Homéric de Sarthe: “Chinese start-ups do not highlight their origin”
Homéric de Sarthe spent seven years in China, where he launched a social network application (Soscha App) in Shenzen. Previously, he held consulting positions for the Dragonfly group in Shanghai, or for the Areva group in China. It comes back in detail for Frenchweb on the Chinese entrepreneurial ecosystem.
Frenchweb: How is the world of start-ups evolving in China today?
Homéric de Sarthe, entrepreneur: The Chinese have always been entrepreneurs, business creators.
The number of start-ups being created in China is constantly increasing. When you live in a big city like Shanghai or Shenzhen, you all know one or more entrepreneurs, one or more startups.
All business sectors are concerned and covered. China offers a sufficiently large market that the number of “Early adopters»Allows start-ups to position themselves and develop.
In addition, there is now the phenomenon of young Chinese who have studied abroad and return who decide to set up their own start-up. Unlike the vast majority of Chinese, they have the advantage of their international openness which will allow them to prepare very early for development outside Chinese borders.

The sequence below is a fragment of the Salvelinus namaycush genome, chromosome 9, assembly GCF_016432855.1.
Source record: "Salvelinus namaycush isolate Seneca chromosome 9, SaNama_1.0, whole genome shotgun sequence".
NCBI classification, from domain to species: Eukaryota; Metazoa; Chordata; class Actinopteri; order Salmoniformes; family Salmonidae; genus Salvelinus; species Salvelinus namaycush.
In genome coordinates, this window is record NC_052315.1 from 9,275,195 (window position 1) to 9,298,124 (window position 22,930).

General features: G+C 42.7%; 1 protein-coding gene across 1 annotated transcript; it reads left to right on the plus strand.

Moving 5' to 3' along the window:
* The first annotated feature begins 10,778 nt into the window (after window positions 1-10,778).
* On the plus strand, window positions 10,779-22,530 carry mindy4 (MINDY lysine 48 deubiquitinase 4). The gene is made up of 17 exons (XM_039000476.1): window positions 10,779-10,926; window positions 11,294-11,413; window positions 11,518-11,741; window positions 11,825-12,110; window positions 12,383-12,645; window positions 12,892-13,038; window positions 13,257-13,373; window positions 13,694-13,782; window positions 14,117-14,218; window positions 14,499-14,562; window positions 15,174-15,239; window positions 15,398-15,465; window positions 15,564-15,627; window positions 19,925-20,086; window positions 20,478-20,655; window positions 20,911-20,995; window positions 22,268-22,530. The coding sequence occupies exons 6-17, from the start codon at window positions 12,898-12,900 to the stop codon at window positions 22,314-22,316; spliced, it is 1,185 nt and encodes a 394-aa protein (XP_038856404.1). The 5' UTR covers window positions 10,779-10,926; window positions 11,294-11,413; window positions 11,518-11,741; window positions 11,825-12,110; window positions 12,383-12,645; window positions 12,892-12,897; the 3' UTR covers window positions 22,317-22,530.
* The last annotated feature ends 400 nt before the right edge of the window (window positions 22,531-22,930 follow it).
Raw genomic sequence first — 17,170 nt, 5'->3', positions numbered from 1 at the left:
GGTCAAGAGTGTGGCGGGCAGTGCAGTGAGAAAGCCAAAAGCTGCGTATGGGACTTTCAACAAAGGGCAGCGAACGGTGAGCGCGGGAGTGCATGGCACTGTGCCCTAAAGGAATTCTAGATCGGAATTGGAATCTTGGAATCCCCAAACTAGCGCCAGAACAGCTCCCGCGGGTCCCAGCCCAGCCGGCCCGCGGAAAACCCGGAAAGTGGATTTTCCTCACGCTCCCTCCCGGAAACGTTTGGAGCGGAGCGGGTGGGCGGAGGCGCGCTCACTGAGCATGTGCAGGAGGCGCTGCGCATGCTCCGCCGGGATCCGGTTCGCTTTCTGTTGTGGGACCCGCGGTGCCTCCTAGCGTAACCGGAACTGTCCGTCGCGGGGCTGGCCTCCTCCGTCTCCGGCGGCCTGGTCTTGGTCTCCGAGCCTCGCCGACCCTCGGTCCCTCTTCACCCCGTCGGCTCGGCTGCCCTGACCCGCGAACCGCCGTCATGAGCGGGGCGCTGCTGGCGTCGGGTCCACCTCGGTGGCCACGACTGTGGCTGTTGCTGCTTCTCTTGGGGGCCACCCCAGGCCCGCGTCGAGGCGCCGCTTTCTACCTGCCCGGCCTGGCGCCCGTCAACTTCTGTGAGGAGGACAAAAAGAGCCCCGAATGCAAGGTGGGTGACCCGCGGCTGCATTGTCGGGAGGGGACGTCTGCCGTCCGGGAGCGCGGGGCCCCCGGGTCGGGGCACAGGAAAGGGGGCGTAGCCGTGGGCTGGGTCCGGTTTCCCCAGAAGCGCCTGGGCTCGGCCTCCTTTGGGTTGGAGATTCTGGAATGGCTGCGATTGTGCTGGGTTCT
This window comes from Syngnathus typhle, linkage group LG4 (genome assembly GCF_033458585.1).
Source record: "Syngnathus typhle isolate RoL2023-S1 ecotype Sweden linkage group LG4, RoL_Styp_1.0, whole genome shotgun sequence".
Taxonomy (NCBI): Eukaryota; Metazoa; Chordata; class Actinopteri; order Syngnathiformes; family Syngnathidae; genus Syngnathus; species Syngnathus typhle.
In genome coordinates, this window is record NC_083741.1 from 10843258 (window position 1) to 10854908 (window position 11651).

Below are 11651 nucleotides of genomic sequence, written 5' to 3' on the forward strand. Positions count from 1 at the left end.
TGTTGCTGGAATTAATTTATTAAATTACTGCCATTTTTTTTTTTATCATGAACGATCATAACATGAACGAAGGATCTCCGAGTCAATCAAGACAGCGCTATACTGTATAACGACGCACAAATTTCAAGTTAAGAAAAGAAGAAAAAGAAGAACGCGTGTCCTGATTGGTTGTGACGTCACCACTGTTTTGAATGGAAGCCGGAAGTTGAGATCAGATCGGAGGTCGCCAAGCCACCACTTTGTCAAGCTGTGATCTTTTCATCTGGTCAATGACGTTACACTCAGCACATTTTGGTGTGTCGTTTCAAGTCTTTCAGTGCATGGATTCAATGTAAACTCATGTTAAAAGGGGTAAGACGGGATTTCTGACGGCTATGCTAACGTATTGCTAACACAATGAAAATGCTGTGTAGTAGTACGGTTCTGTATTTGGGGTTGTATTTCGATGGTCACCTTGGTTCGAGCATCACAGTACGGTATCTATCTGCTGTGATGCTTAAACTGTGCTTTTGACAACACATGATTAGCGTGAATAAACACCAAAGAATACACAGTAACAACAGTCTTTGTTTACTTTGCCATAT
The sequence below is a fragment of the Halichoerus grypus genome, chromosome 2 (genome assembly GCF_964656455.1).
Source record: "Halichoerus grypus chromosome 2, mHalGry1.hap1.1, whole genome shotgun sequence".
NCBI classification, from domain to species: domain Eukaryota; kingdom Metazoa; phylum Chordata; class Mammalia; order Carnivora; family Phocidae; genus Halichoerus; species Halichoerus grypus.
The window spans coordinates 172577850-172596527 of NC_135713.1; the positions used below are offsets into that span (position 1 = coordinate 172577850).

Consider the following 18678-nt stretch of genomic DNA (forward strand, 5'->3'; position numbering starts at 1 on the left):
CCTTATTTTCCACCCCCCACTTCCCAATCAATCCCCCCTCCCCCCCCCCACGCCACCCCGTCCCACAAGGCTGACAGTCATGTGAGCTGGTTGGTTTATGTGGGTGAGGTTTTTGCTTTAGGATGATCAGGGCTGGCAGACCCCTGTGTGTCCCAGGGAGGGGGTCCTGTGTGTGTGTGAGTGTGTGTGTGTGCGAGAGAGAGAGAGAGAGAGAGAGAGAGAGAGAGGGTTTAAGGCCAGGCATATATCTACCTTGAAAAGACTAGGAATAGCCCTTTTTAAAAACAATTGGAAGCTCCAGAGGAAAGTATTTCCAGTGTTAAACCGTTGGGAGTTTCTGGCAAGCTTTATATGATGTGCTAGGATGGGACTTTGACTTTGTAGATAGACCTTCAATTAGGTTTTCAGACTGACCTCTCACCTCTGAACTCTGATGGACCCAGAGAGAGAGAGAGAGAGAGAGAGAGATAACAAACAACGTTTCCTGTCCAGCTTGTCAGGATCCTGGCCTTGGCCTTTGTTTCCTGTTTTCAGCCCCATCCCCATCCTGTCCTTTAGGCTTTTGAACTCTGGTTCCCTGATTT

What are the emerging trends?
China and its people have often been seen as lacking in creativity and knowing nothing but copying.
But Chinese start-ups show that the situation is changing. To avoid being penalized by these preconceived ideas, many of these young companies will adopt marketing and communication without highlighting their origin. The reason being, they have developed a product that perfectly meets international standards and criteria in terms of design, functionality, safety and are real innovations!
Established companies like Huawei, whose parent company is in Shenzhen, are now recognized for their innovative and quality products.
The emerging trend is therefore to fully consider China as a player in global innovation and no longer as the world’s factory.
What are the particularities of Chinese start-ups?
Chinese start-ups are turning machines! If I take the example of a start-up incubated at HAX, I met in Shenzhen during my last trip 2 weeks ago, and which made a robot, I met them in the early afternoon or they presented me with their prototype. I came back to see them the next morning. In less than 24 hours, they had completely transformed their previous robot to give it a smaller size, better grip and integrate a new functionality. The most impressive thing for me is that this new prototype was operational!
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